Even if you have been to Tokyo, Patek Philippe gives us good reason to go back. From June 10-25, 2023, the brand is hosting its Watch Art Grand Exhibition Tokyo event which promises to 165,000 draw visitors in to experience this grand maison and all that it creates. This year marks the sixth and largest Grand Exhibition to date, and promises the unveiling of technical world firsts, dozens of one-of-a-kind timepieces and so much more — all boasting the finest artistry and craftsmanship that this independent brand can offer.
Open to the public, the exhibition offers guests the opportunity to discover the incredible haute horology timepieces built by this famed brand. The venue will occupy more than 2,500 square meters – all decorated by Patek Philippe to emulate the center of Geneva, from old town streets to a lakeside pavilion and into the manufacture.
As is the case with the Grand Exhibition, Patek Phillipe will bring more than 500 watches and objects of art to display in Tokyo at the largest exhibition the brand has ever hosted. The watches will demonstrate the different arts Patek Philippe’s skilled craftsmen and women execute – from highly complicated watchmaking to gem setting, enamel work, miniature hand painting, marquetry and more.
Additionally, the brand will bring its current collection for display and, as it does at every exhibition, will be unveiling some new pieces created expressly for the Grand Exhibition in Tokyo. More than 50 one-of-a-kind pieces — from wristwatches to pocket watches and dome table clocks – all inspired by Japanese culture will be on display. Patek Philippe also brings in craftsmen and the tools needed to demonstrate their arts to visitors. Among the new pieces are some technical world firsts.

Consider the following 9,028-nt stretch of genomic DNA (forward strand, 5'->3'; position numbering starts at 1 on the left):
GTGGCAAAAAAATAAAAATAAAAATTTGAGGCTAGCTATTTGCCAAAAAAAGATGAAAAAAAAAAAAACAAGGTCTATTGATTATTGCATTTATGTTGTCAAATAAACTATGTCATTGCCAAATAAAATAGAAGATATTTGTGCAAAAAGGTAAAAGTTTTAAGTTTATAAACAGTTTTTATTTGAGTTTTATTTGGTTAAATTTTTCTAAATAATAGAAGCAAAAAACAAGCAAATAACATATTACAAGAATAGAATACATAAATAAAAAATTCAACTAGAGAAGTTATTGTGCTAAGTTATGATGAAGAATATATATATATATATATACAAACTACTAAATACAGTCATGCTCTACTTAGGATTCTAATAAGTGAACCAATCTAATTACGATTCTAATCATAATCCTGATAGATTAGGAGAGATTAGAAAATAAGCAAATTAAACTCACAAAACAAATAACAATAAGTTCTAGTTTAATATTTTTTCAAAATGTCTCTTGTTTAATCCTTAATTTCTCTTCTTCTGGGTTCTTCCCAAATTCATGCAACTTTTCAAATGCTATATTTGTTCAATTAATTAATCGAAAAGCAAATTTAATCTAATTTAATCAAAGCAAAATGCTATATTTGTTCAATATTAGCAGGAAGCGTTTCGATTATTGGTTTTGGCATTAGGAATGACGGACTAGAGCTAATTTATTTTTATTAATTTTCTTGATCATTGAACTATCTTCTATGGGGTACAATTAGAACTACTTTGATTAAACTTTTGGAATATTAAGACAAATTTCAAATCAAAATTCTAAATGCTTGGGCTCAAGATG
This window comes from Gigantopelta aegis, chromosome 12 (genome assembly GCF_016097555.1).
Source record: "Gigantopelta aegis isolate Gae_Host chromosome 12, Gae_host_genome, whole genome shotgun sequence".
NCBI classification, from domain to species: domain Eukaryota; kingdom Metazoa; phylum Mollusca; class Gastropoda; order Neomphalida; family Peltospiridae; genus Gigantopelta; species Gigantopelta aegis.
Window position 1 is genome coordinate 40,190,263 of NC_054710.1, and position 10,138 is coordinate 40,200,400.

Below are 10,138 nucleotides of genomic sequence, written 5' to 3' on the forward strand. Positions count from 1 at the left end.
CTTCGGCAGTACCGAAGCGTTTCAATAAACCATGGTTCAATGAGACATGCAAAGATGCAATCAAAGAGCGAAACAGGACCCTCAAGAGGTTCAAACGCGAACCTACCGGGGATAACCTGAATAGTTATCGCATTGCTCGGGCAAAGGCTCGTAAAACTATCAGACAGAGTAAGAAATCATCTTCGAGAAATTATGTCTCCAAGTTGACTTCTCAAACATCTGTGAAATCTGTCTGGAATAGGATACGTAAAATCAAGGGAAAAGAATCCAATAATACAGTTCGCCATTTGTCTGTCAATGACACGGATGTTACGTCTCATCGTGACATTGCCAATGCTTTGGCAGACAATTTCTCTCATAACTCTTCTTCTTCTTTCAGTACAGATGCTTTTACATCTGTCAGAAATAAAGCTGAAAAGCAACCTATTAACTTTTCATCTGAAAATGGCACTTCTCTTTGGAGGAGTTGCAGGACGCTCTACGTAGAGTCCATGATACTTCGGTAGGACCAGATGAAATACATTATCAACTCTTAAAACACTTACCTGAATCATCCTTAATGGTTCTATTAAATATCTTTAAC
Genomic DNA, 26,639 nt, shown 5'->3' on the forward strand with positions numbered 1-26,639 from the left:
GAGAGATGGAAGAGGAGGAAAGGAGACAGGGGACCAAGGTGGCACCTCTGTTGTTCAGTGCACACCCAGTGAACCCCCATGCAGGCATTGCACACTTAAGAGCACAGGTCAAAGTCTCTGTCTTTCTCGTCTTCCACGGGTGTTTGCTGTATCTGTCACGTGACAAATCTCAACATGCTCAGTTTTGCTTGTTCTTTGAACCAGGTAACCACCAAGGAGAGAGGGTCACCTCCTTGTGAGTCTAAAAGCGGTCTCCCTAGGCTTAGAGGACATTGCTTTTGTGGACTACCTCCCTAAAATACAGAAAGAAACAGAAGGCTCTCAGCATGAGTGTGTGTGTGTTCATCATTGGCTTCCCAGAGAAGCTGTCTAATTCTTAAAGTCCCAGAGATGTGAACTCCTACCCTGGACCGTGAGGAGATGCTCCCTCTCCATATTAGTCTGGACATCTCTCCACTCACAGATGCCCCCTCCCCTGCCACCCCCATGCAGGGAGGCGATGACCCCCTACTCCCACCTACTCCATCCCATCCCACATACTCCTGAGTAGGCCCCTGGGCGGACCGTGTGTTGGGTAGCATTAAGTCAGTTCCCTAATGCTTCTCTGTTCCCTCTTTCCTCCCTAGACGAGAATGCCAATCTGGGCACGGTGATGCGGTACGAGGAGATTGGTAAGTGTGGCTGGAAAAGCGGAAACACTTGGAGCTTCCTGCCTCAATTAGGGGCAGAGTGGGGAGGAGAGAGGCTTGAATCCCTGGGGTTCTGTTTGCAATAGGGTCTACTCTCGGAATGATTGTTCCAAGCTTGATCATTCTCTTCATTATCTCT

Another 190 pieces are being brought to the exhibition from the brand’s Geneva museum, including objects dating from the 16th century that are rare examples of the oldest watches in the world. Antique Patek Philippe collection watches will include the first perpetual calendar wristwatch, circa 1925, and a James Ward Packard pocket watch, circa 1918.
With each exhibition, the size and scope of the Grand Exhibition increases. The first was in Dubai in 2012, Munich in 2013, London in 2015, New York in 2017 and Singapore in 2019. It is expected that approximately 165,000 visitors will flock to the Tokyo even, which will take place in the Sumitomo Sankaku Hiroba (triangular plaza) in the Nishi-Shinjuko business district. The space is at the foot of the triangular Shinjuko Sumitomo skyscraper.
In addition to the Grand Exhibition, Patek Philippe also hosts smaller exhibits from time to time to showcase the brand’s love of and desire to perpetuate the world of haute horology. Recently, during Watches & Wonders exhibit in Geneva, the brand displayed a host of spectacular rare handcrafts in its old-town Salon. Highlights from that event included a Leopard pocket watch made of wood marquetry, hand engraving and champleve’ enamel. The piece is an extraordinary lifelike portrait of a leopard made of 363 tiny veneer wood parts made using 21 different species of wood and 50 inlays. The border of the case back, the bezel and the dial side are embellished with a hand-engraved foliate pattern. It is displayed on a solid gold handcrafted stand on a base of black ebony from the Congo Basin. It is powered by a manually wound movement.
In stark juxtaposition to the leopard, an impressive “1948 Nations Grand Prix” Calatrava wristwatch was on display. It was one of 10 watches made to celebrate the Nations Grand Prix that was held in Geneva from 1946-1950. Hand painted and enameled, the dial depicts a racing car in Grand Feu cloisonne enamel using 17 different colors. Each dial required a dozen or so firings at about 820 degrees Centigrade – a risky but necessary step. These are just two examples of the incredible craftsmanship offered by this family-owned independent brand.